Read our Compounded Annual Return vs. Average Annual Return blog where you'll learn how compounded annual returns can accurately measure the compounding effect of your investments each year.
3. Tackle Your Debt
Generation X (currently, people aged 40-55) carries the most consumer debt of any generation. For example, the average credit card debt balance is $8,125 for Gen Xers. That’s on top of almost $240,000 in mortgage debt, $21,570 in auto loan debt, and $39,981 in student loan debt.
Before taking steps to become debt-free, you need a plan — especially if you also want to build up savings. The debt snowball and debt avalanche methods are the most common. Both the debt snowball and avalanche methods are proven to work and provide a clear path to:
- Organize debt
- Direct additional monthly payments
- Track progress
- Save money on interest
However, one may be more advantageous than the other given your situation. With the debt snowball method, you pay the minimums on all debts and direct any remaining funds to the smallest debt. Once that smallest debt is paid in full, you’d roll those payments into the next smallest debt, and so on. It’s a way of building momentum. You can start your debt snowball by:
- Listing out your debts in order of smallest to largest
- Paying the minimums on all your loans
- Apply extra payments to your smallest loan
- Working your way down the list!
With the debt avalanche method, you pay the minimums. But instead of using any extra funds to pay the smallest debt, you pay the debt with the highest interest rate. This approach allows you to save money on interest payments over the long term. You can kickstart your avalanche by:
- Listing your debts from highest interest rate to lowest interest rate
- Paying the minimums on all of your loans
- Apply extra payments to the highest interest debt
- Work your way down the list!
While it’s important to pay down high-cost debt as quickly as possible, prepaying lower-cost debt like a mortgage isn’t essential. But with mortgage rates near historical lows, now might be a good time to refinance your mortgage—particularly if you can shorten the term and lower the interest rate. Before you do this, you must consider your “breakeven” period or how long you need to stay in your house to make up the associated costs of refinancing. If you’re planning on living in your house for at least as long as it takes to breakeven - or longer - than refinancing may not be the best option.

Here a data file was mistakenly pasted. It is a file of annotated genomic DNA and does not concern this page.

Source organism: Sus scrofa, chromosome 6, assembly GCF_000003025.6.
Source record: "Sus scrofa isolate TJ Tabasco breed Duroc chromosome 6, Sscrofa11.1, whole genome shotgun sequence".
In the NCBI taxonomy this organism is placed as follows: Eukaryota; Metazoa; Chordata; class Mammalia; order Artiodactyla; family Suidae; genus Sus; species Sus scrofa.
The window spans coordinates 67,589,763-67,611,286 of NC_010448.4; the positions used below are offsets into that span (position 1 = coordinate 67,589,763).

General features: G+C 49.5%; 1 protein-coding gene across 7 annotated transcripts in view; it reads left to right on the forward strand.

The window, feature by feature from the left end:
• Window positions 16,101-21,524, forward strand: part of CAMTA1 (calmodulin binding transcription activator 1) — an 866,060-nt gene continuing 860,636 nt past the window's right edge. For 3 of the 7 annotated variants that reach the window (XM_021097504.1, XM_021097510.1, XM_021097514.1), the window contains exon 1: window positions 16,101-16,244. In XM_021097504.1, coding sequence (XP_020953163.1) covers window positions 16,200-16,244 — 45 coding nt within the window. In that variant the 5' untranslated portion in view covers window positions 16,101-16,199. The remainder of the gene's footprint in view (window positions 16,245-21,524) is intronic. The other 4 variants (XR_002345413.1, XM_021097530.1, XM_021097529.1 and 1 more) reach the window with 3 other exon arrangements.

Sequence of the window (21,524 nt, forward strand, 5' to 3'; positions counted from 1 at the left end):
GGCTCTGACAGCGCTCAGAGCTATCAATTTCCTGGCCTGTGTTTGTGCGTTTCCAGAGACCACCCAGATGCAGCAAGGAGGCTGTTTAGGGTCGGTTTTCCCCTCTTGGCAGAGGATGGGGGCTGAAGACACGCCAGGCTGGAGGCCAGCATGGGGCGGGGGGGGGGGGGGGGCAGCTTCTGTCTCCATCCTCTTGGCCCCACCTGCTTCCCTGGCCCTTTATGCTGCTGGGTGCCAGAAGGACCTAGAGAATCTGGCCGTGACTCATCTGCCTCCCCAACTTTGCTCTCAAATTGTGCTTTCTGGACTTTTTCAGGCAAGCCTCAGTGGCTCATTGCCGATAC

4. Hire an Advisor
You don’t need to overcomplicate your journey to financial success, particularly when you already have a mountain of responsibilities. High-pressure jobs, family obligations, managing the day-to-day errands and chores required to be a functioning adult, trying to maintain a social life, and hobbies outside of work—they all add up.
It’s OK to feel overwhelmed by your finances, but it’s not OK to let that stop you from making progress toward your financial goal. Thankfully, you don’t have to do this alone. Working with a financial professional can help you make smart choices about money so that you achieve your goals and fulfill your values. Even better, a financial professional frees up valuable time for you to spend elsewhere.
Of course, not all advisors will put your interests first, so it’s important to find someone that always acts as a fiduciary. The most fail-safe way to ensure you work with a fiduciary is to ask your advisor to put that fiduciary commitment in writing. If your advisor isn’t willing to do that, then you should seek help elsewhere.
There’s no time like the present to set yourself up for the future. Even if you’re late to the party, don’t let that stop you from putting a plan in place and making smart long-term and short-term investments and financial decisions. No matter your age, you can still achieve financial success.
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